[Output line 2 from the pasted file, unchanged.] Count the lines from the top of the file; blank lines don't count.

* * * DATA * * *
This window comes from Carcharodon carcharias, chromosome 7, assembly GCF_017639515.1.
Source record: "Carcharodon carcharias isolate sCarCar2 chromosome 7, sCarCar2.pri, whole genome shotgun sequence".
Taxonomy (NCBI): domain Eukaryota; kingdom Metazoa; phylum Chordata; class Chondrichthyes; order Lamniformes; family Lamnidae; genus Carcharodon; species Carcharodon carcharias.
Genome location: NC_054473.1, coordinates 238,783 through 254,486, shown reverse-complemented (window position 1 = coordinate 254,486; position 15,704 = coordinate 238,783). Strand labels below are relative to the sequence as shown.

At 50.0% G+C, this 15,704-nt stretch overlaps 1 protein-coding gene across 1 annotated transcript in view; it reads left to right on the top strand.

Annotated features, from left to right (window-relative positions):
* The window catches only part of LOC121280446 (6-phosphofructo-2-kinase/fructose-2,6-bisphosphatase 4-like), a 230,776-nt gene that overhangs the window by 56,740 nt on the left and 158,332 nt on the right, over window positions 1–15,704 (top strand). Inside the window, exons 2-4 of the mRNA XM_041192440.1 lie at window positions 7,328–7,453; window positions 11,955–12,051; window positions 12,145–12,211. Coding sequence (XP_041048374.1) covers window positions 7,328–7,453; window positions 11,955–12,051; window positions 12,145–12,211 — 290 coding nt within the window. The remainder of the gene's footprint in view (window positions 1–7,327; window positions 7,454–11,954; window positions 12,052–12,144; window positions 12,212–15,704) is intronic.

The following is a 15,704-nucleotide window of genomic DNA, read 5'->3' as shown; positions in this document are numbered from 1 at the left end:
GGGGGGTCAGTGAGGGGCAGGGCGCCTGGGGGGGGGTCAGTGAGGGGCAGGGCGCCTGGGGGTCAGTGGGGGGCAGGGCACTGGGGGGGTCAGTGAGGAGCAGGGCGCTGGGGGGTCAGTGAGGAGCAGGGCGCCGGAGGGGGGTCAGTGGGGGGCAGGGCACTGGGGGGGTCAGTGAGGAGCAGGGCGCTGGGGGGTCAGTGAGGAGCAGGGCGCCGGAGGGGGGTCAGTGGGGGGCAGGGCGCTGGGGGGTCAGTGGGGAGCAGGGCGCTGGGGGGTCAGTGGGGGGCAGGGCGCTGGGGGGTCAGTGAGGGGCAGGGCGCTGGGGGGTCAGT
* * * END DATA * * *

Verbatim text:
Source record: "Carcharodon carcharias isolate sCarCar2 chromosome 7, sCarCar2.pri, whole genome shotgun sequence".